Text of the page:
Audiology refers to the branch of medicine dealing with hearing and balance-related disorders. Those working in the field of audiology are known as audiologists.
There are a number of different roles that an audiologist can undertake. Here are some primary roles and associated duties for audiologists. This is an indicative list and there are other duties that may be referred to audiologists.
When hearing loss is first suspected, the healthcare professional will suggest that the patient sees a diagnostician to confirm that an audiological problem exists. This audiologist will perform diagnostic tests on the patient and define the scope of the problem.
While adults can easily provide feedback on hearing loss, young children below the age of five are usually unreliable with respect to the history obtained. This means that the diagnostician must be exceptionally skilled and use evidence-based test procedures for hearing assessment in children, while making sure that they are cost-effective for the child’s family.
The diagnostician must have the relevant equipment to perform the tests as well as have a family-friendly set up where social information may be obtained in a controlled and easy manner. The audiologist needs to have the ability to comfort the child and put the parents at ease while dealing adeptly with the many questions that they will have.
The counselor will be part of the dynamics of the patient-family interaction all through the process. This audiologist gives them information about the diagnostic tests, the support systems available, possibilities in managing the hearing loss, and is also generally available when needed.
The results of the audiological assessment are conveyed by the counselor in layman’s terms to the patient and family. He will also recommend the best intervention possible. The counsellor needs to be able to maintain objectivity while handling sensitive issues. He must be non-judgmental and professional in demeanor.
Often the family will require counseling along with the patient in order to create a supportive environment at home. It is the counselor’s job to identify the needs of the patient and provide suggestions for solutions to them.
This role refers to the audiologist’s role as the individual case manager for the patient. Since the patient may have to receive medical care from a number of individual experts and different institutions, someone needs to coordinate everything and keep the facts recorded. This is the job of the audiological care coordinator.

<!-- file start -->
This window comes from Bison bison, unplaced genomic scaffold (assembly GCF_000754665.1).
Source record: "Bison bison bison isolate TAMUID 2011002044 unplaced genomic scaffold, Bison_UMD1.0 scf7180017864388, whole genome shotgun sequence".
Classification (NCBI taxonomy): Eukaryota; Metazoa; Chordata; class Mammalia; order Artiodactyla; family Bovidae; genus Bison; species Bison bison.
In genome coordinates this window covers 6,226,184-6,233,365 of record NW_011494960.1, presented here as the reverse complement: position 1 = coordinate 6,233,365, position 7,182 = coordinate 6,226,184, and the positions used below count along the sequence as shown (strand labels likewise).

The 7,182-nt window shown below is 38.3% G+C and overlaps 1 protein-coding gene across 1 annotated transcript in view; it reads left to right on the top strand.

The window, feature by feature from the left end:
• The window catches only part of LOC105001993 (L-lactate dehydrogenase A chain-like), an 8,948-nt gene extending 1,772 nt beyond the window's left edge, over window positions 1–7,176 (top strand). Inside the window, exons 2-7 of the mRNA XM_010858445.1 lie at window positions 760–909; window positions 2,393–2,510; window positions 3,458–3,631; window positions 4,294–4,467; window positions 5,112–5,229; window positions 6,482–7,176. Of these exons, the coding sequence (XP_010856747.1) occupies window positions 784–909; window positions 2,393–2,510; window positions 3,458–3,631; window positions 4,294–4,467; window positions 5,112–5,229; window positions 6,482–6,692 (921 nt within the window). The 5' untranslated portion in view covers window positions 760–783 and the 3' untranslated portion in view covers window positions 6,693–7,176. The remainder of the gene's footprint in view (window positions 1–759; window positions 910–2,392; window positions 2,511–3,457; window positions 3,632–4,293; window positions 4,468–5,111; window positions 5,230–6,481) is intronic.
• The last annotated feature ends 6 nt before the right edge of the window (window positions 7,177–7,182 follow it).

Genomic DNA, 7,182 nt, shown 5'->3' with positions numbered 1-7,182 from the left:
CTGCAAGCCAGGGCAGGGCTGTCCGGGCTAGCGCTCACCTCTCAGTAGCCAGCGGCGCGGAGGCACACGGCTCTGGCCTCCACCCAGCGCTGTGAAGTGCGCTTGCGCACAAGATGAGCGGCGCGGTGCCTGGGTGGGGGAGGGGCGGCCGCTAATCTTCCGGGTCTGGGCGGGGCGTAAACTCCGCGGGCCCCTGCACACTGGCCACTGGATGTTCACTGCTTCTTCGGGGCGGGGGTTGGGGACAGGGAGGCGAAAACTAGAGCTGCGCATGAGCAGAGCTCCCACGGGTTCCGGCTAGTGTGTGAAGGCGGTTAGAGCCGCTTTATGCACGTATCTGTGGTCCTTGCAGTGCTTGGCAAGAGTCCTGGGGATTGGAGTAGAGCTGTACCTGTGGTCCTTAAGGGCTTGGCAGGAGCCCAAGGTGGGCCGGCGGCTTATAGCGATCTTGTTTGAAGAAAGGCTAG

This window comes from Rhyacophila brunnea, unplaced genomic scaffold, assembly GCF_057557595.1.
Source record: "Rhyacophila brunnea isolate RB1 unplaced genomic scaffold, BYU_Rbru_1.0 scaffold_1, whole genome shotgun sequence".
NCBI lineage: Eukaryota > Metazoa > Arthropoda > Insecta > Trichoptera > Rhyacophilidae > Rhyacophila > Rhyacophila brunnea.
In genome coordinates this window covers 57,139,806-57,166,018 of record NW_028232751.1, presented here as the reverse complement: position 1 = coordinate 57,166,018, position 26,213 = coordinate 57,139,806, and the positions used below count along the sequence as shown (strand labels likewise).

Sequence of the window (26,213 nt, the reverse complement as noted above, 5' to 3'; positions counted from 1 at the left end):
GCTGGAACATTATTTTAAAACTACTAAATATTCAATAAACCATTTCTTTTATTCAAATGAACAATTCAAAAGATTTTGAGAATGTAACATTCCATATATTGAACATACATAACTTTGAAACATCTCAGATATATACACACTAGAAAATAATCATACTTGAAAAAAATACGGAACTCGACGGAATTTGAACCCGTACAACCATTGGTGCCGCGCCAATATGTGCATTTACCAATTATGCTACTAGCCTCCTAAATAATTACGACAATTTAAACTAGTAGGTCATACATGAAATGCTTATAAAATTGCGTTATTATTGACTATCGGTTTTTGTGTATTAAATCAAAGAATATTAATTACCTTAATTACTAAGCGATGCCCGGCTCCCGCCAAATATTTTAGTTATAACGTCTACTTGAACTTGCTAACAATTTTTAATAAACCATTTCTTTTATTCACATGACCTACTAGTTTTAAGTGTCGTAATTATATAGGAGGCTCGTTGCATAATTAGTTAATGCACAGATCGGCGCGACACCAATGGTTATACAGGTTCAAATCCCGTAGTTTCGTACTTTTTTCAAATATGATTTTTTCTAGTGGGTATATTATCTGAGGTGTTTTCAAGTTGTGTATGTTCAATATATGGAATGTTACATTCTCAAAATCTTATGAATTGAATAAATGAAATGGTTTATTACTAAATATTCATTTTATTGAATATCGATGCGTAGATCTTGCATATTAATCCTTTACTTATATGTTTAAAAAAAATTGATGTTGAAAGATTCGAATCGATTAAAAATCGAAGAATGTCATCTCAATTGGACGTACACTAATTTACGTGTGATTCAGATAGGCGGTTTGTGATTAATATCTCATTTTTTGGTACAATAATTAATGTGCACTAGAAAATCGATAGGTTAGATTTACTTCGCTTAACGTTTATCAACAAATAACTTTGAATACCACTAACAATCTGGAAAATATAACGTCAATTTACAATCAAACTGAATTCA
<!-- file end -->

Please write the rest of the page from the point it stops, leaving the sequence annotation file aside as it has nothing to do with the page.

The case manager will take the lead in the early stages of diagnosis to assess the actual problem, then determine the correct counselor, and subsequently recommend the right intervention. If the patient is a child, the case manager needs to empower the primary caregivers with knowledge about the situation they are faced with.
The audiological care coordinator will also help the medical professionals dealing with the patient stay updated about the patient’s progress and requirements. He will seek alternative services when there is a cost constraint and if the family has limited resources to deal with the problem. The case manager supports the family and the patient, enabling them to make the most informed decisions.
Since audiology is a relatively new field there are many avenues for research available. Some audiologists focus on understanding the functioning of the ear better, others try to figure out what causes hearing loss. These researchers focus on the medical angle related to the functioning of the ear.
More research is conducted on improving the appliances that allows patients with hearing loss to hear, while others focus on equipment that can more accurately test and diagnose audiological problems. Since technology keeps improving and new inventions come up constantly, there is plenty of scope in this field of research.
Research is also conducted in developing services that can help improve the quality of life for a person with hearing loss. Paediatric services may include ways to help improve speech recognition as well as responding to sound. Speech-language programs are developed and tested to check for efficacy in helping patients.
There is a fair amount of misinformation or outright ignorance when it comes to deafness in the regular school system. It is the job of an educational audiologist to spread the word among the educators. He will work primarily in the home and school setting of a patient in order to help improve the environment of a deaf child.
The educational audiologist will work with the school staff and teachers to teach them how to deal with hearing-challenged students. He will help improve the acoustics of the school building, enhance access to lessons for deaf children and evaluate their progress.
He will help the patient understand how technology can help ease his life by facilitating communication. An educational audiologist will also help the support system of the patient understand the social, emotional and cognitive needs of the child.